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GlenDronach 8 Year Old 2002 Virgin Oak 'Cask In A Van' 2nd Ed.

Dark Sweet

0 281

@markjedi1Review by @markjedi1

27th Jul 2011

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  • Nose
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  • Taste
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  • Finish
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  • Balance
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  • Overall
    81

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I already tasted a ‘Virgin Oak’ finished GlenDronach, the 14 Year Old at a drinking strength of 46%. This one is bottled at cask strength as it’s a young single cask. GlenDronach drove around Belgium in their so-called ‘Cask in a Van’-tour, where whisky lovers could fill their bottle directly from the cask. In this case, it was cask 4521, that yieled 312 bottles. The ABV is a mighty 58% and the whisky is 8 years old. In the glass, I find little black particles from the cask. What doesn’t kill you…

On the nose, this one is feisty with white pepper and ginger. Very sweet, indeed. I make associations with vanilla and squashed banana with brown sugar on a fresh toast. Just as I had with the 14 Year Old, I get something of a chemical note in there as well… Adding water makes it sharper, not better. Don’t.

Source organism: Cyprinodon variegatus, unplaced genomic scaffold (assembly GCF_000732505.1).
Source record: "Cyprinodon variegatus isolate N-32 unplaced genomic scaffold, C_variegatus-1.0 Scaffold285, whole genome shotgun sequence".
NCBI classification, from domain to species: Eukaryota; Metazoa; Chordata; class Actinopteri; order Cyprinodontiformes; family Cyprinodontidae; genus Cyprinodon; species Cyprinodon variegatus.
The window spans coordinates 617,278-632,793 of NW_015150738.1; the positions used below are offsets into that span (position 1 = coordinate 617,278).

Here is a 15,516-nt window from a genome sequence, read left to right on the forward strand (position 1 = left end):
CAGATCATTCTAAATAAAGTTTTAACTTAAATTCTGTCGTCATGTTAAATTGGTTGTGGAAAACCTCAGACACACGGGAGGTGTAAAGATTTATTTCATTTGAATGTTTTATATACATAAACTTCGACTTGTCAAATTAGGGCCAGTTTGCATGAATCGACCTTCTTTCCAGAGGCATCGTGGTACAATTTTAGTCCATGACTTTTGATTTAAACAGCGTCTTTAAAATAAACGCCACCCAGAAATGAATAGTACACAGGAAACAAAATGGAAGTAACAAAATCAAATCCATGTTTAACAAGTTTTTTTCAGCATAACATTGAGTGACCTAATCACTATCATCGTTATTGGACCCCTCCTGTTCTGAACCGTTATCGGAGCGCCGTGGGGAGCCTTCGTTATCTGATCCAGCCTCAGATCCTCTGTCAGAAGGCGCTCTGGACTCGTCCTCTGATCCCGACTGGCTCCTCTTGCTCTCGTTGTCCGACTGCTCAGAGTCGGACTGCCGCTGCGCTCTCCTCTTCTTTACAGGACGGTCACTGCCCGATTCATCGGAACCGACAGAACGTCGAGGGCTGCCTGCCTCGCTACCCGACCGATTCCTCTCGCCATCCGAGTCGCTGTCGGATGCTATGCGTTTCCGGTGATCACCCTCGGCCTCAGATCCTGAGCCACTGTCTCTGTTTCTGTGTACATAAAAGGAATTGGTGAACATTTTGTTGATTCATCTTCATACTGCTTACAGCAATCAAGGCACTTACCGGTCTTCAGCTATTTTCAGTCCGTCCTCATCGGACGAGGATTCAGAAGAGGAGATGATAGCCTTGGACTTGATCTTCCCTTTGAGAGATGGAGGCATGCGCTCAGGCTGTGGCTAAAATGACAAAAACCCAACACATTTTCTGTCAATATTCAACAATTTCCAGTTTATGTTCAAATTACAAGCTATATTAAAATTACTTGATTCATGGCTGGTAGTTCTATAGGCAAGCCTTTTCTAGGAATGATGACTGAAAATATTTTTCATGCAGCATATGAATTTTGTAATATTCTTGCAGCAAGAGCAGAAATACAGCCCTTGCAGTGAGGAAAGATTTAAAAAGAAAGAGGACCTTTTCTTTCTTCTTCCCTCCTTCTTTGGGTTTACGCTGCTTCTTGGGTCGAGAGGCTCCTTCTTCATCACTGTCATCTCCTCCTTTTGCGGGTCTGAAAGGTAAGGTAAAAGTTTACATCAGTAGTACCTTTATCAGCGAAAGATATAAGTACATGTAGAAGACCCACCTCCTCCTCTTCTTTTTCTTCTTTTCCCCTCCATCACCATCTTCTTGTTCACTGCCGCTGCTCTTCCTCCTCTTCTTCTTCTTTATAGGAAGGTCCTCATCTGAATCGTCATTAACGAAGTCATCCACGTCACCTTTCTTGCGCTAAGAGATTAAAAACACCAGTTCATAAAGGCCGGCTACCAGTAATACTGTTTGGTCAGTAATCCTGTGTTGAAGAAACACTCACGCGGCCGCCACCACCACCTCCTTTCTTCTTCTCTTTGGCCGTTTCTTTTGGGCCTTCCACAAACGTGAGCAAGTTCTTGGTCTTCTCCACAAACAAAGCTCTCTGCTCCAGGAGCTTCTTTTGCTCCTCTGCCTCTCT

It’s creamy but scorching hot at first sip. After the initial alcohol burn, the sweetness returns. Dark sweet, I call this. Candied sugar, vanilla pudding with nuts, cinnamon, nutmeg and toffee. With water, it’s less sweet but more spicy. It’s not an improvement.

The sweet finish offers nothing new and is of medium length.

I am pleasantly surprised with this young beast. I found it a bit better than the 14 Year Old, probably due to the higher ABV, that gives this one quite the punch. Adding water is a bad idea.

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2 comments

@Pudge72
Pudge72 commented

Another excellent contribution, Mark.

Very interesting that adding water to a cask strength bottle would actually make it worse by accentuating the stronger flavours (i.e. spice). Is this a usual or normal occurrence? I always thought that adding water to a CS offering would either boost softer notes (i.e. fruits) or dull the existing profile of notes.

By the way, great marketing idea by GlenDronach!

11 years ago 0

@markjedi1
markjedi1 commented

I was a little bit surprised too, thinking it would get softer. But the spiciness of the virgin oak was just too powerful. I wouldn't call it normal, but then, it's not abnormal either. Depends on the cask type, age, etc.

11 years ago 0

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